Initial reports of a Saturday morning shooting off Craig Road in North Charleston gave few indications that the incident would soon garner national attention.
North Charleston Police reported it as a traffic stop gone wrong: the suspect 50-year-old Walter Scott fled on foot after Patrolman 1st Class Michael Slager stopped him for a brake light being out. Slager pursued and eventually caught up to Scott. The officer said the two struggled for a bit before he fired his Taser at Scott to subdue him. Police said Scott grabbed the Taser and Slager shot him, killing the other man. Slager released his own statement on Monday saying he felt threatened and believed he followed proper procedures before using deadly force. Scott was later revealed to be wanted on a family court arrest warrant.
But things changed quickly just three days later. A 1:00 p.m. Tuesday press briefing by North Charleston Police was originally announced to media as an opportunity for the department to give more information about the situation. But then rumors began trickling out: there was cell phone video of the shooting, it was in the possession of Scott’s family, and it showed a very different account of what happened. The press conference was delayed until Tuesday evening.
The rest, as they say, is history.
The disparity between the officer’s account of what happened and the video shot by a witness Feidan Santana is renewing a call among African-African legislators for South Carolina police officers to wear body cameras. A bill requiring all officers to carry the cameras appeared dead for the year just two weeks ago after legislators became stuck on the complicated regulations over when the cameras would need to be turned on and how the resulting footage would be stored.
A special Senate hearing on the bill is now scheduled for April 15 in Columbia.
By coincidence, the bill’s primary sponsor State Sen. Marlon Kimpson, D-Charleston, also happens to represent the area where Scott was killed. Kimpson had filed the bill last December and pushed for its passage throughout the session.
Kimpson said the shooting “underscores” the need for body cameras. “Absent the footage shot by the bystander, a warrant would not have been issued (for the officer),” Kimpson told South Carolina Radio Network. “He would not have been terminated from his job and he would not have been arrested. The video camera evidence changed things.”
North Charleston mayor Keith Summey said Wednesday that he has ordered the city to purchase an additional 150 body cameras in response to the incident. When combined with the 101 cameras the city was already planning to buy through a grant, every officer would now be equipped, Summey said.
Police in Charleston and Columbia, as well as sheriff’s departments in Spartanburg and Sumter counties are among the other jurisdictions that are beginning to use the cameras. But even officers at those agencies say they are hesitant to support a kneejerk law making the cameras mandatory.
SC Sheriffs Association executive director Jarrod Bruder said different departments need discretion to set their own rules regarding the cameras. For instance, he said, small town departments with only a few officers may have the same officers perform traffic stops and participate in sensitive investigations such as rape cases or home visits.
“That’s really just a local decision that agency, that sheriff, or that chief… needs to have the discretion to be able to implement them as they see fit,” he told South Carolina Radio Network. “I don’t know that we’re going to be able to craft legislation that will be able to fit an agency the size of Charleston County and a one-man department in Dillon.”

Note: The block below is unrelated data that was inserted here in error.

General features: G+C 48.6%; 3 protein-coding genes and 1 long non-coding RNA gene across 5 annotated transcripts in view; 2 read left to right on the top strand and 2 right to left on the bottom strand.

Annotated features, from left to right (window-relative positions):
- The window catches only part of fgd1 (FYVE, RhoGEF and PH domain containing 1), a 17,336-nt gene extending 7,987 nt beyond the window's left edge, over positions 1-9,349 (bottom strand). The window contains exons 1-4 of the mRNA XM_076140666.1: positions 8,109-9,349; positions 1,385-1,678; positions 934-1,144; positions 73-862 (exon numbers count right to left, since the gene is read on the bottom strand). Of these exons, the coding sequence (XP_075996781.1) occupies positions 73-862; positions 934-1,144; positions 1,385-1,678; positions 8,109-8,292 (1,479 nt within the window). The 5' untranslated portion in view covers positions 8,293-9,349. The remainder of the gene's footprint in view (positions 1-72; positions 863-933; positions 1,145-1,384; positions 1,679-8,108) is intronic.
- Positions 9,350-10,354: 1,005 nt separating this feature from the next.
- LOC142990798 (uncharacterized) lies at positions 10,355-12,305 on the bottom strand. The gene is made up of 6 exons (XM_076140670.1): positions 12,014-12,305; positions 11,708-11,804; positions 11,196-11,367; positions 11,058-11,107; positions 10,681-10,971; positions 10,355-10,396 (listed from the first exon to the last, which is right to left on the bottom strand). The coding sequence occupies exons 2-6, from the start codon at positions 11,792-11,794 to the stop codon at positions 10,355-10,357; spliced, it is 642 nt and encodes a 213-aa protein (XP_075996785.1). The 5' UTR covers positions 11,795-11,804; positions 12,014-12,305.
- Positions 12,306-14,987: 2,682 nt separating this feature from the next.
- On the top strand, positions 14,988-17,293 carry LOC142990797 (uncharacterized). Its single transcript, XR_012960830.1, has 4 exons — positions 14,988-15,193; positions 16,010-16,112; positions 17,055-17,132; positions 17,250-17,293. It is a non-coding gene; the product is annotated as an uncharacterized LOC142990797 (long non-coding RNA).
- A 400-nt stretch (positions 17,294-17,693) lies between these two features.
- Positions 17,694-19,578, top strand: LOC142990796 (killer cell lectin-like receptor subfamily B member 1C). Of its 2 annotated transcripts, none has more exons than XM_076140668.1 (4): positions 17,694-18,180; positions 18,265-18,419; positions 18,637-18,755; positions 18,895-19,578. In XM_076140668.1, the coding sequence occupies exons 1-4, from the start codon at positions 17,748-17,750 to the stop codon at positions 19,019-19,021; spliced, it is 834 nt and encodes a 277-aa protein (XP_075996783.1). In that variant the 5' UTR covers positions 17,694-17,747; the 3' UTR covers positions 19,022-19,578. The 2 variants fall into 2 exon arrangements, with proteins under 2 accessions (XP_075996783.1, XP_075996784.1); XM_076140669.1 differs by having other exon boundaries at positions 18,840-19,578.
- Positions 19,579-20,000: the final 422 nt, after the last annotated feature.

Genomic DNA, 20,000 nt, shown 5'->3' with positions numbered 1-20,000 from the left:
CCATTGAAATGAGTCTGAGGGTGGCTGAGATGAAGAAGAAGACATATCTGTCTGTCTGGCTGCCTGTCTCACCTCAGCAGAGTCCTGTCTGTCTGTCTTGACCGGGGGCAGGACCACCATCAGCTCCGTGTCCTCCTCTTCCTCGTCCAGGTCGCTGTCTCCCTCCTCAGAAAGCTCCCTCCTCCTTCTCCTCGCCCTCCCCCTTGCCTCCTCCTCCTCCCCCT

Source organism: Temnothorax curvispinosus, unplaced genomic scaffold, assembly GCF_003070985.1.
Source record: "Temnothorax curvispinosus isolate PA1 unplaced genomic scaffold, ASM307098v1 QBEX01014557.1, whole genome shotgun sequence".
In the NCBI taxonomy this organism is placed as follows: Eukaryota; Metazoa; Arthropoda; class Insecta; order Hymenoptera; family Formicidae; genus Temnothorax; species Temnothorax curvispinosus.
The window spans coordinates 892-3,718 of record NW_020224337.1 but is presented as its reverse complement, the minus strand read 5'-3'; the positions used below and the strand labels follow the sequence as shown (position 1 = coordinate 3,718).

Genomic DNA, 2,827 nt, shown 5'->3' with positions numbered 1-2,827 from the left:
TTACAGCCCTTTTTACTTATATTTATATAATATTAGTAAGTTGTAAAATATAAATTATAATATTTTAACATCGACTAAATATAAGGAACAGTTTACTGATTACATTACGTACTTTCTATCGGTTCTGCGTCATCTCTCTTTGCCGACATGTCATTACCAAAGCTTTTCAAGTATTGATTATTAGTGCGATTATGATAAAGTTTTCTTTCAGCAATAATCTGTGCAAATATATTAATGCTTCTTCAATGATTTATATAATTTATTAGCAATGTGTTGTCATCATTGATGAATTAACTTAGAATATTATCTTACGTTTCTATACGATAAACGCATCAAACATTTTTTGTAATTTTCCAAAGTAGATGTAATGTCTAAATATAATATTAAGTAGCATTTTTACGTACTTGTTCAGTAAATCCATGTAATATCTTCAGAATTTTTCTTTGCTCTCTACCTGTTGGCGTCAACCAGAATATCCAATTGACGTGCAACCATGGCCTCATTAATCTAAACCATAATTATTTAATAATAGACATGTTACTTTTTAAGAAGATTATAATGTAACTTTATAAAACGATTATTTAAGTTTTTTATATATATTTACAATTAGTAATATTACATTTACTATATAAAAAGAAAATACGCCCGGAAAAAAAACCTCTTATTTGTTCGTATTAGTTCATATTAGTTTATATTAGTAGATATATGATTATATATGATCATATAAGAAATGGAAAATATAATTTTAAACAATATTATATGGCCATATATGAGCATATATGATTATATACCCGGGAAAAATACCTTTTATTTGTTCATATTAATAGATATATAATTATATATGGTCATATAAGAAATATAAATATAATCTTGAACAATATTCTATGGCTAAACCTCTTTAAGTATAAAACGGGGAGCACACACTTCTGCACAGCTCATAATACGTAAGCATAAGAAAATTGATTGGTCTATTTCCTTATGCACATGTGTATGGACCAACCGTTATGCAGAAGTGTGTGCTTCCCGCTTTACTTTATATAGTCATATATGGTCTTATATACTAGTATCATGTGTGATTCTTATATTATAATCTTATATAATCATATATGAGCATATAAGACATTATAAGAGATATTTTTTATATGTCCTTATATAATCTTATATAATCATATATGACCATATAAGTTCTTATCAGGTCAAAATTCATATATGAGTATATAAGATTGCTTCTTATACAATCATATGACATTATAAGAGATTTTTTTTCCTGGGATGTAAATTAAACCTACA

There’s also the issue of cost, he said, both for the cameras themselves and the storage space to keep thousands of hours of video. Body cameras themselves can cost between $150-$1,200 depending on the quality, Bruder said. The storage cost would depend on how the cameras are used and how long it is kept on file.
But Kimpson said body cameras may be a way for the public, particularly African-Americans who feel they are being profiled, to gain confidence in the police. “Transparency and accountability are the… reasons why people have confidence in the system,” he said. “And our system was shaken (Tuesday). People’s hopes were crippled and their spirits broken.”
Kimpson said he is willing to make changes to his bill. But he does believe statewide standards are needed, particularly for smaller departments where he believes abuse is more likely.
His sentiments were echoed by other members of the Legislative Black Caucus during a press conference Thursday. “We should explore the use of body cameras as a means of accountability here in the state of South Carolina,” State Rep. John King, D-Rock Hill.
But Bruder warned that body cameras are likely not “the end-all” to solve tension between police and the African-American community. “I think it’ll actually create a situation where the only thing will be trusted is what can or cannot be proven on the video,” he said. “And law enforcement officers may lose credibility based on that.” He cited the hundreds of DUI charges already tossed out each year in South Carolina because video of the traffic stop was not recorded properly.
If the bill is taken up, legislators would have relatively little time to address it. Statehouse rules require a bill to get at least three floor votes in either the House or Senate by May 1 in order to be taken up for the year. Since Kimpson’s body camera legislation is in subcommittee now, it would need to advance through Wednesday’s hearing, then the Senate Judiciary Committee, and finally receive two more votes on the Senate floor in just a little over two weeks.
State Rep. Wendell Gilliard, D-Charleston, had previously filed legislation in the House that would create a committee to study the issue and return with recommendations for next year’s session.